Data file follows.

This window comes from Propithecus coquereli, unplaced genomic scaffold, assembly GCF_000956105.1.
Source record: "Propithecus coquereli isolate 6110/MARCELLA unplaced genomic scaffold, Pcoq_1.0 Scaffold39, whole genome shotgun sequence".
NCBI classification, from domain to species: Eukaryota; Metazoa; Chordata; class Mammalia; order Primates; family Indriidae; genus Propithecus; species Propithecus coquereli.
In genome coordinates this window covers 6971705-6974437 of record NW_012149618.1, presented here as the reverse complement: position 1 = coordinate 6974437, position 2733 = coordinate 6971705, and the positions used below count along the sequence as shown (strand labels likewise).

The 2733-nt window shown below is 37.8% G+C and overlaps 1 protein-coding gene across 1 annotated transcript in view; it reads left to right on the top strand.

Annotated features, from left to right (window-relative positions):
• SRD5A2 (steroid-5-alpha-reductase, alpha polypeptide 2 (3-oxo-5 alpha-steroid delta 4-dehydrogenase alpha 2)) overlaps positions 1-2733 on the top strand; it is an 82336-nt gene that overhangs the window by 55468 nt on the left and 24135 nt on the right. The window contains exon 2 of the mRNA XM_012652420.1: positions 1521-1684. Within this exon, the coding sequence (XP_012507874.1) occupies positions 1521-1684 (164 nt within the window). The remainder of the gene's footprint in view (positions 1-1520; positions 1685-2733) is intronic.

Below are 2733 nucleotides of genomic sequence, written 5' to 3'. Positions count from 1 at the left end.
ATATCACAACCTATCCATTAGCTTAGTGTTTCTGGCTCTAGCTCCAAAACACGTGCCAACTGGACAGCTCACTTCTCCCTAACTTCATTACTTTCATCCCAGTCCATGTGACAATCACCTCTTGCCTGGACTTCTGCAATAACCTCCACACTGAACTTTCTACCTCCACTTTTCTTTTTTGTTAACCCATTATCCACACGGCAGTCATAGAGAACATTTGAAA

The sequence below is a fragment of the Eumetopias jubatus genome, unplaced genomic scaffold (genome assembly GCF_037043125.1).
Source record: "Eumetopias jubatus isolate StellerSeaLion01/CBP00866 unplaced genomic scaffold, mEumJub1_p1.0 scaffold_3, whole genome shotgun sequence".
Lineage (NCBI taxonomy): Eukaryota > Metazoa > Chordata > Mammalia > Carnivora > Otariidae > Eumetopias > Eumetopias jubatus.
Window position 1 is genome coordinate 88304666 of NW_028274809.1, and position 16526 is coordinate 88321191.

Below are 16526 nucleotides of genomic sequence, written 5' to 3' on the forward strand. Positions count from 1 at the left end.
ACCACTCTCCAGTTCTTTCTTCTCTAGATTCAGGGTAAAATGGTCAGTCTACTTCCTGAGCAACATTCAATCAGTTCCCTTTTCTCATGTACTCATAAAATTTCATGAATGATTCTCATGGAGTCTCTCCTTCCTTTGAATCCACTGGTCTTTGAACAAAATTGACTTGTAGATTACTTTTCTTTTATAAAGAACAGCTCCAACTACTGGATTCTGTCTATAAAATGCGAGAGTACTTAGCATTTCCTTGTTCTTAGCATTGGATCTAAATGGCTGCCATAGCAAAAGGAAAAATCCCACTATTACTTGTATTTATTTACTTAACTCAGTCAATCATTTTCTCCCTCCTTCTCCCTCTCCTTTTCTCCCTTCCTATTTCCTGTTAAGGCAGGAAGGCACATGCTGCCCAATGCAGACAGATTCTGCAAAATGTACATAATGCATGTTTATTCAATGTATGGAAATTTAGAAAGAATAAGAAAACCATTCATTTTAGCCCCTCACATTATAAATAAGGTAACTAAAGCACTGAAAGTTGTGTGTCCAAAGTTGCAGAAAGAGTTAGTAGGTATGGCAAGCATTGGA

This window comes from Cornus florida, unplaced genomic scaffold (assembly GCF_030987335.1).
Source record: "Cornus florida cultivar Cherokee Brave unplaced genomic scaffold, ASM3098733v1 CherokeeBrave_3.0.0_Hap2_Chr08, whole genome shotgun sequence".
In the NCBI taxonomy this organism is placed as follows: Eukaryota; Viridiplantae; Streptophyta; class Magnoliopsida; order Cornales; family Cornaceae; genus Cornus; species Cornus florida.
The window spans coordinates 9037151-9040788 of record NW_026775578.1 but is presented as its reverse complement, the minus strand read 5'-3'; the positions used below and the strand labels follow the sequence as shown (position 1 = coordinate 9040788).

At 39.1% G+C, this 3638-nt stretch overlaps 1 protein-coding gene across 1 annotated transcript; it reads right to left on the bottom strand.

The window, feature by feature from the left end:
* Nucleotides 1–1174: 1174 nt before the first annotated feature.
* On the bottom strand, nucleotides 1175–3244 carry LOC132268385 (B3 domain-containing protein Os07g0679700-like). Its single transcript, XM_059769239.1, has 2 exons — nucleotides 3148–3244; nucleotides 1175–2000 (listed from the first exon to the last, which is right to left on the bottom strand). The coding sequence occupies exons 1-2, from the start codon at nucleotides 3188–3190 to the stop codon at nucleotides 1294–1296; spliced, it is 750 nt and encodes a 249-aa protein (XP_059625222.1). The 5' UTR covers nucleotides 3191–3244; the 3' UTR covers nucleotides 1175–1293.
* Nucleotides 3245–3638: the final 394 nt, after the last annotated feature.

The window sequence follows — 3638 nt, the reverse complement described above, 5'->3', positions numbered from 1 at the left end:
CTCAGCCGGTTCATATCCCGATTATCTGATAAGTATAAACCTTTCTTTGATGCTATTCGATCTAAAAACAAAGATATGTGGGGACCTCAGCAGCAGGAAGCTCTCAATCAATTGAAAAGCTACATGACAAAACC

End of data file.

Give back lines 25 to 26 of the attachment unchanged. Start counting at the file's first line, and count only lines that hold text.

The window sequence follows — 3638 nt, the reverse complement described above, 5'->3', positions numbered from 1 at the left end:
CTCAGCCGGTTCATATCCCGATTATCTGATAAGTATAAACCTTTCTTTGATGCTATTCGATCTAAAAACAAAGATATGTGGGGACCTCAGCAGCAGGAAGCTCTCAATCAATTGAAAAGCTACATGACAAAACC